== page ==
GKN Driveline’s new lightweight VL3 constant velocity joint (CV joint) system will be used in its second application on the all-new BMW 5 Series sedan. According to GKN Driveline, the VL3 joint significantly enhances the efficiency of the driveline and reduces CO2 emissions.
GKN had the patents on the VL series of CV joints for the past 50 years and had last revamped its design in 2001, when the VLi joint was used in the BMW 7 Series. The VL3 constant velocity joint was developed in a short period of just 18 months for the new model of BMW’s luxury saloon and sets a new benchmark when it comes to lightweight, high-performance sideshaft systems.
The VL3 design is a brand new S-shape track in the housing, and transforms the manner in which the ball bearings move. The balls now have a wider range of movement, and this helps to distribute the torque evenly between the bearings and thus balance the forces in the joint. This makes the cage stronger and improves refinement in the joint movement.
Automakers benefit from greater flexibility and efficiency as eight-ball bearings are used instead of six. When more bearings are used, the outcome is a lower load per ball, and each ball can be smaller in diameter. The diameter of the packaging can be reduced without in any way compromising the torque capacity of the joint. In the event that the VL3’s eight balls have the same size as the six in the VLi system, it is now possible to transmit higher loads through the joint. Hence, the design is more flexible, and automotive manufacturers can now opt to reduce packaging size, increase torque capacity, or do both.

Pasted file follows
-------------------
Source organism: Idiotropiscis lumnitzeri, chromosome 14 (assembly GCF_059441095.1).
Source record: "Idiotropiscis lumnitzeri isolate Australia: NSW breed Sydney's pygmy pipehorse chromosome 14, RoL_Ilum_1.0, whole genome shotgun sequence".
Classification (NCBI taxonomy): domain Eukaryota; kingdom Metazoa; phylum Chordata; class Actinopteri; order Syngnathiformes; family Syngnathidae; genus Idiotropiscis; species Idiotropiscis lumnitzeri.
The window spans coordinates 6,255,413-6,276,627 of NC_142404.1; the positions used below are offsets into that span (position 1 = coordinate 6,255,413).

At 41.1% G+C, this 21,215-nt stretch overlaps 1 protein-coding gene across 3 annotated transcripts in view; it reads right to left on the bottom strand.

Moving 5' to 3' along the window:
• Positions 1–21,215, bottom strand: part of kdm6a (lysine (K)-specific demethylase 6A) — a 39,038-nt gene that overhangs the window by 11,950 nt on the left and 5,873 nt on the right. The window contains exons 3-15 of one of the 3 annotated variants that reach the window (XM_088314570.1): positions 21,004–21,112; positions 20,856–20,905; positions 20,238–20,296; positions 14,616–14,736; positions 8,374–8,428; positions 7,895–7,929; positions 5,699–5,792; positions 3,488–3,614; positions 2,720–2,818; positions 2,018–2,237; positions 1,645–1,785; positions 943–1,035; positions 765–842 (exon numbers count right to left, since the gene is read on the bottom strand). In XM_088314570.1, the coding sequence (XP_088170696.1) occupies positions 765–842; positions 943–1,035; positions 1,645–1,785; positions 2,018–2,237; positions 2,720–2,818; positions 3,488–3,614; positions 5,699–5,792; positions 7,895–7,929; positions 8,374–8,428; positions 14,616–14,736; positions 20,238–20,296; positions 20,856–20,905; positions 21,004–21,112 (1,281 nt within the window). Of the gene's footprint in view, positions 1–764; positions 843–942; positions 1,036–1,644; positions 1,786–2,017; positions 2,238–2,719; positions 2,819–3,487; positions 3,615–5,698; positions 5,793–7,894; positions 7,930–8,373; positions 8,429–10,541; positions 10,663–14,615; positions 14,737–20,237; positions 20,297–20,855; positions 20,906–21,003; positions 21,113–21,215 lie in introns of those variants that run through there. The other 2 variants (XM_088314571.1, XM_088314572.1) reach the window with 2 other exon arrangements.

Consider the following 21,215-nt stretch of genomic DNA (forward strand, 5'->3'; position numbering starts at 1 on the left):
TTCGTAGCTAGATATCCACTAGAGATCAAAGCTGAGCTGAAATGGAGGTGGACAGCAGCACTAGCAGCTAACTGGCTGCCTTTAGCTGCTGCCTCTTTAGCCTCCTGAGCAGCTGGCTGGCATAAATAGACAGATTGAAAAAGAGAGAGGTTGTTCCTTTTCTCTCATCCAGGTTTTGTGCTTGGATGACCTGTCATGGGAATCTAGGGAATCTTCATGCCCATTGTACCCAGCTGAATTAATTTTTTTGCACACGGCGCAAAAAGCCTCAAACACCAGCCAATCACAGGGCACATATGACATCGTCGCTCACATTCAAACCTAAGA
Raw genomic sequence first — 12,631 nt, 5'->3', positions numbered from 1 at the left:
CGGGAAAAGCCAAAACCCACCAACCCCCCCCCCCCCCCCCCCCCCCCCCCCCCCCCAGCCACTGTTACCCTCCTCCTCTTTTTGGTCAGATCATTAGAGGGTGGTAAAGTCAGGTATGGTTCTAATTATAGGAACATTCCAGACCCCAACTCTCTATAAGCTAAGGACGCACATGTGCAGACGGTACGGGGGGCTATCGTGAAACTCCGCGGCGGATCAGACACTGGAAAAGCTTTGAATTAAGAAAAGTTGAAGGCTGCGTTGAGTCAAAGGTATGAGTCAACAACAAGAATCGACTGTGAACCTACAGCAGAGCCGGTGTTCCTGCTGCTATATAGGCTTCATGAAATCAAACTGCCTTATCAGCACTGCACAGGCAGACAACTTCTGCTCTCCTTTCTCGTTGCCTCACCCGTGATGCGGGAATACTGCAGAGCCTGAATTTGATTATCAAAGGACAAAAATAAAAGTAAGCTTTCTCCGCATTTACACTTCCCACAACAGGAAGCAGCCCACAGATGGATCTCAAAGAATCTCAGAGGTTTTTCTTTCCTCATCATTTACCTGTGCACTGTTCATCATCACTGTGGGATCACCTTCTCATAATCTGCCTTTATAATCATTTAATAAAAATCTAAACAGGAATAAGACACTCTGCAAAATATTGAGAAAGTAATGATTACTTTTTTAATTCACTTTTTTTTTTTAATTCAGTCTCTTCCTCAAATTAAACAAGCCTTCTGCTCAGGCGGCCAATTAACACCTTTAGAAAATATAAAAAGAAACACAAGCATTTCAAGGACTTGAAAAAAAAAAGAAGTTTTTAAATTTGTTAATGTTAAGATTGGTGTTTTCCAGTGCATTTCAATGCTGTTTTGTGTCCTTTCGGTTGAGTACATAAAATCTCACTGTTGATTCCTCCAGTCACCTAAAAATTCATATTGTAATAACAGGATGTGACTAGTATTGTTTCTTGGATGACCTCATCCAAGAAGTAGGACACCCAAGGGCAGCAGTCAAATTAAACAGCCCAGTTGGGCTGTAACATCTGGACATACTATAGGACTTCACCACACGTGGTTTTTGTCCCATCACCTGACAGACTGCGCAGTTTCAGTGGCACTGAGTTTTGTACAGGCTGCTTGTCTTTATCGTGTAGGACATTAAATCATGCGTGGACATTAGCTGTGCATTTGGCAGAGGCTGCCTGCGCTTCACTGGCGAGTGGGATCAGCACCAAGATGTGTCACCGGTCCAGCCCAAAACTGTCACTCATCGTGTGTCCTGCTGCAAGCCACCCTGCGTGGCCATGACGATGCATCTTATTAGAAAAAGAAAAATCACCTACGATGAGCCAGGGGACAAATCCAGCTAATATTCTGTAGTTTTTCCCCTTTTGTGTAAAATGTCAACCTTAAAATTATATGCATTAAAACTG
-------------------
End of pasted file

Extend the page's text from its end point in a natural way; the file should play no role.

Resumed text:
The third main innovation in the new VL3 joint is the diaphragm-shaped boot, which results in an improved sealing system. This diaphragm design replaces the typical cap-and-boot solution that is seen in VL series joints, and a shallow, one-piece contoured cover is used instead. Reducing the size of the cover minimizes the volume of grease that is needed to pack the joint. This reduces the weight and cost of the joint, as well as the space needed to package it – giving more freedom to the design of the surrounding suspension components.
Manju Mathew, an MBA in marketing, completed publisher training courses from the Oxford Brookes University and New York University. She started with marketing and PR roles before moving on to her current position as a full time writer. Currently living in Dubai, her life as an expat has sharpened her observation skills and flair for writing. She enjoys writing about luxury cars like Ferrari, Lamborghini, etc even if she can only dream of owning them.
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